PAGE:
“All in a days work. Busy Sunday for the cops.”
“He pointed a gun at police. That’s a death sentence in ANY situation. A 5 year old could comprehend this.”
“No longer Dennis the menace.”
“He must be bitter that his dog died….his wife left….he has no friends…..and he smells bad.”
“Sounds justified to me. Good job.”
“Darn, it sounds like the perpetrator survived his wounds. Oh well, pray for paralysis.”
Commenter Claims Humphrey Unarmed, Hands Up When Shot
But one commenter over at the Albuquerque Journal website, Lisa Macklin, suggested in a post that Humphrey’s hands were in the air and his gun was on the ground when he was shot. She wrote that she was a close friend of Humphrey, that he was her “Blackfoot brother” and that she’d been looking forward to “smoking fish and building a sweat lodge” with him in Alaska. She said he had moved to Albuquerque to be near his grandchildren, and that he was “the best union sheet metal worker I have ever known.”
“His son told the cops to let him bring Dennis out but they sent his son to the end of the block and went in and shot him,” Macklin wrote. “The last thing his son saw was his dad with his hands in the air and the gun on the ground…. Dennis might have had a bit too much to drink on this holiday weekend but so [did] a lot of people around the country.”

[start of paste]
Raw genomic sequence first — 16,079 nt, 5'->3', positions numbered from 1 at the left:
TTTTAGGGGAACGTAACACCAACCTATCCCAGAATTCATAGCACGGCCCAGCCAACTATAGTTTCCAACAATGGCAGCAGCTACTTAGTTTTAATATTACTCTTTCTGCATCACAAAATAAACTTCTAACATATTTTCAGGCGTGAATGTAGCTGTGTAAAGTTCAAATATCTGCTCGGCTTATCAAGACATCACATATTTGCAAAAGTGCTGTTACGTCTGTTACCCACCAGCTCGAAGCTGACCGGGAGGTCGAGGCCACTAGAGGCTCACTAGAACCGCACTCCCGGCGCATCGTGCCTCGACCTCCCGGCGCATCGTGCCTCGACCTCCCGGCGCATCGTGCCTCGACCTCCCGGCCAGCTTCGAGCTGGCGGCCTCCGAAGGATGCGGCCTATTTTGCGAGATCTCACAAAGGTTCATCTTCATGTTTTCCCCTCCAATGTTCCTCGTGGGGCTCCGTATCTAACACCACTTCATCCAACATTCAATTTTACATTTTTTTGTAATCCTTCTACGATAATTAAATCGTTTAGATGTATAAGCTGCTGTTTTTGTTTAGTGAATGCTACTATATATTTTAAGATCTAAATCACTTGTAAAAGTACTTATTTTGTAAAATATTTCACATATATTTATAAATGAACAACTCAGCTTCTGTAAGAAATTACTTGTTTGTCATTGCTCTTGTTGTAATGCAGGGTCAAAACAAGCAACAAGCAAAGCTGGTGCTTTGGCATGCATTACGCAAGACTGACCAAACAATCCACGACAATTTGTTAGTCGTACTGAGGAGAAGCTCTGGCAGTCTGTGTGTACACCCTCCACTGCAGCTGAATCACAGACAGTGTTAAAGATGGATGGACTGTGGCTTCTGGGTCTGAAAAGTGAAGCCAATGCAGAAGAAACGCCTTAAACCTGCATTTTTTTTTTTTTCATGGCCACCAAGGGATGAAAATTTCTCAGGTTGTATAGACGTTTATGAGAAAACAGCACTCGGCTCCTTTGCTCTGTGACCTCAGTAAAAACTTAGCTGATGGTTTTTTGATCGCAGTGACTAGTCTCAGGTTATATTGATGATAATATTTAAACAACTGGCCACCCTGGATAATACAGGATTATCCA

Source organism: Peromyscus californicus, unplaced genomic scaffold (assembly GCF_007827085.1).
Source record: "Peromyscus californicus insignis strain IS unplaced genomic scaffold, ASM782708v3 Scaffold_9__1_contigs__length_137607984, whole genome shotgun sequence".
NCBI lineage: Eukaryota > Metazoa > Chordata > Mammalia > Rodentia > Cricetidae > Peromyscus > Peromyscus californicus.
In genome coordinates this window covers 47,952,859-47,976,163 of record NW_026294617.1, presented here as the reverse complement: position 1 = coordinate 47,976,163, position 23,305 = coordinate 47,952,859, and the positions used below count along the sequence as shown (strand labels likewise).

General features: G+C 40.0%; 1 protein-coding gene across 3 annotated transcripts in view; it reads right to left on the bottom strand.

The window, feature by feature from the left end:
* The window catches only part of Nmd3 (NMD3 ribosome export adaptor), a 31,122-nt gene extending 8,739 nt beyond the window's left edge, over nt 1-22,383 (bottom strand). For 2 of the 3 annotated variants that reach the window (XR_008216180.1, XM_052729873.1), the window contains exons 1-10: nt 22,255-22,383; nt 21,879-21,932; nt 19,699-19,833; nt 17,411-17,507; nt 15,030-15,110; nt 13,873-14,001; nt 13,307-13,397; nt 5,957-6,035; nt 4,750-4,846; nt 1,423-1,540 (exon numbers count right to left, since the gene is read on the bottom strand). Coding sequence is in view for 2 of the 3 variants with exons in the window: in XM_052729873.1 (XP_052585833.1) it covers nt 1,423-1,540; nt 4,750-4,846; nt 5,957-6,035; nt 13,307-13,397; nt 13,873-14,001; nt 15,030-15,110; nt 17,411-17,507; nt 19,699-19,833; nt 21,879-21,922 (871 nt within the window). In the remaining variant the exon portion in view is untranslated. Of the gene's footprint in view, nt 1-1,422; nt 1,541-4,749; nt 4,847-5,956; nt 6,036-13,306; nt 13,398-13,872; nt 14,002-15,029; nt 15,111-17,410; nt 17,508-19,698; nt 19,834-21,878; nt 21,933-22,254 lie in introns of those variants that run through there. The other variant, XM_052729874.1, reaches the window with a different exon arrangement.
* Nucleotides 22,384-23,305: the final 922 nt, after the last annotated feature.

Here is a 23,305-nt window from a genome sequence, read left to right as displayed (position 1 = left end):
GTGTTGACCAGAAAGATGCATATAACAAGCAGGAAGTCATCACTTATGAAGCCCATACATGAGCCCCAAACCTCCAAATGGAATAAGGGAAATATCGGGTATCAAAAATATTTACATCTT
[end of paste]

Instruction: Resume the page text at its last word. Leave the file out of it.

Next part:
Macklin did not respond to an interview request.
Attorney: Single Shooter Raises Concerns
The family’s attorney, Joe Kennedy, said he believes only one APD officer fired his gun, which could be a red flag.
“Only one officer discharged his weapon,” he said. “If there are a lot of officers there and only one discharges his weapon, then you have a question as to why only one officer fired.”
Kennedy said the Humphrey family’s main concern in reaching out to his firm was to get information, which can be all but impossible to ascertain after an officer-involved shooting.
“That’s typical of families in this sort of situation,” said Kennedy. “More than a lawsuit, they’re seeking information. They don’t look to APD for that information, because they won’t get it. So that’s what we’re doing, and we’ll give them information as we get it.”